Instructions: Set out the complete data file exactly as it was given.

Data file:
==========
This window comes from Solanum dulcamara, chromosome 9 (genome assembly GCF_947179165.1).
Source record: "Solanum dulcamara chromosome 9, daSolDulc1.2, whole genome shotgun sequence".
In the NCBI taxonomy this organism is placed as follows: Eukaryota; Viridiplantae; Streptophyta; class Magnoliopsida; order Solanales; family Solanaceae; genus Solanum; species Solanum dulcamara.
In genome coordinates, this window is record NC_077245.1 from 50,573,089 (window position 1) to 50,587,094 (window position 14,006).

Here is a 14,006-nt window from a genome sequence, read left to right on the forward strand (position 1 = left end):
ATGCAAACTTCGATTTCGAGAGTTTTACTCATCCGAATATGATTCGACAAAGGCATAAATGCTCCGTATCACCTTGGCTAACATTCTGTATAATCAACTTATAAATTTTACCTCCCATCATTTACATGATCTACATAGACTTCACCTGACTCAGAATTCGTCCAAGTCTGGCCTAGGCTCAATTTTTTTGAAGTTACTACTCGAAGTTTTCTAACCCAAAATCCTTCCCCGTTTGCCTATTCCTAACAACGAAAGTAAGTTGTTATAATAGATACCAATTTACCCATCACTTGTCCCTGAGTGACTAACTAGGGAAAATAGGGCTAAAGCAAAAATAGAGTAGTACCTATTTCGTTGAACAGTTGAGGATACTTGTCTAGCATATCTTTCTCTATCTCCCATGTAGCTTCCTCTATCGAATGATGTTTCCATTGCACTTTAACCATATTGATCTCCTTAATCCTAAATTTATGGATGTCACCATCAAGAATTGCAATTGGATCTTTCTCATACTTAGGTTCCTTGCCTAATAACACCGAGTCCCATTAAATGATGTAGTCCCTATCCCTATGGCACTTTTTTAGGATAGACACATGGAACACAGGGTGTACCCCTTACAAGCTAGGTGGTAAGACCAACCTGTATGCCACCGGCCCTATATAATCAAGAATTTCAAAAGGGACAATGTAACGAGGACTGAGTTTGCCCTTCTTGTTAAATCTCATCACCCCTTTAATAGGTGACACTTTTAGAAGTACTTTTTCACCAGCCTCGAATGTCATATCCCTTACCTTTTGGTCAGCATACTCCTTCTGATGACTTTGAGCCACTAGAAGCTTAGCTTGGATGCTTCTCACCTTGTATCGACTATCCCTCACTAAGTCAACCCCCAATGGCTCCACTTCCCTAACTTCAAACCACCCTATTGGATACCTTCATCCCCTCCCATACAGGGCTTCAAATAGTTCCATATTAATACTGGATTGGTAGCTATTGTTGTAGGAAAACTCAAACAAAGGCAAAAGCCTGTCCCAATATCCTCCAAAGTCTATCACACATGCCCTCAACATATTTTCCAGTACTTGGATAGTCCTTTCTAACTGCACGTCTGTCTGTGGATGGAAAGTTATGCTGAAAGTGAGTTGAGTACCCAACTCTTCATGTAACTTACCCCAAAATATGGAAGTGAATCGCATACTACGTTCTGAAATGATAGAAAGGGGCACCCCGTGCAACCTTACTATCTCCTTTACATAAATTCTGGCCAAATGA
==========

This window comes from Solanum dulcamara, chromosome 9 (genome assembly GCF_947179165.1).
Source record: "Solanum dulcamara chromosome 9, daSolDulc1.2, whole genome shotgun sequence".
In the NCBI taxonomy this organism is placed as follows: Eukaryota; Viridiplantae; Streptophyta; class Magnoliopsida; order Solanales; family Solanaceae; genus Solanum; species Solanum dulcamara.
In genome coordinates, this window is record NC_077245.1 from 50,573,089 (window position 1) to 50,587,094 (window position 14,006).

Here is a 14,006-nt window from a genome sequence, read left to right on the forward strand (position 1 = left end):
ATGCAAACTTCGATTTCGAGAGTTTTACTCATCCGAATATGATTCGACAAAGGCATAAATGCTCCGTATCACCTTGGCTAACATTCTGTATAATCAACTTATAAATTTTACCTCCCATCATTTACATGATCTACATAGACTTCACCTGACTCAGAATTCGTCCAAGTCTGGCCTAGGCTCAATTTTTTTGAAGTTACTACTCGAAGTTTTCTAACCCAAAATCCTTCCCCGTTTGCCTATTCCTAACAACGAAAGTAAGTTGTTATAATAGATACCAATTTACCCATCACTTGTCCCTGAGTGACTAACTAGGGAAAATAGGGCTAAAGCAAAAATAGAGTAGTACCTATTTCGTTGAACAGTTGAGGATACTTGTCTAGCATATCTTTCTCTATCTCCCATGTAGCTTCCTCTATCGAATGATGTTTCCATTGCACTTTAACCATATTGATCTCCTTAATCCTAAATTTATGGATGTCACCATCAAGAATTGCAATTGGATCTTTCTCATACTTAGGTTCCTTGCCTAATAACACCGAGTCCCATTAAATGATGTAGTCCCTATCCCTATGGCACTTTTTTAGGATAGACACATGGAACACAGGGTGTACCCCTTACAAGCTAGGTGGTAAGACCAACCTGTATGCCACCGGCCCTATATAATCAAGAATTTCAAAAGGGACAATGTAACGAGGACTGAGTTTGCCCTTCTTGTTAAATCTCATCACCCCTTTAATAGGTGACACTTTTAGAAGTACTTTTTCACCAGCCTCGAATGTCATATCCCTTACCTTTTGGTCAGCATACTCCTTCTGATGACTTTGAGCCACTAGAAGCTTAGCTTGGATGCTTCTCACCTTGTATCGACTATCCCTCACTAAGTCAACCCCCAATGGCTCCACTTCCCTAACTTCAAACCACCCTATTGGATACCTTCATCCCCTCCCATACAGGGCTTCAAATAGTTCCATATTAATACTGGATTGGTAGCTATTGTTGTAGGAAAACTCAAACAAAGGCAAAAGCCTGTCCCAATATCCTCCAAAGTCTATCACACATGCCCTCAACATATTTTCCAGTACTTGGATAGTCCTTTCTAACTGCACGTCTGTCTGTGGATGGAAAGTTATGCTGAAAGTGAGTTGAGTACCCAACTCTTCATGTAACTTACCCCAAAATATGGAAGTGAATCGCATACTACGTTCTGAAATGATAGAAAGGGGCACCCCGTGCAACCTTACTATCTCCTTTACATAAATTCTGGCCAAATGA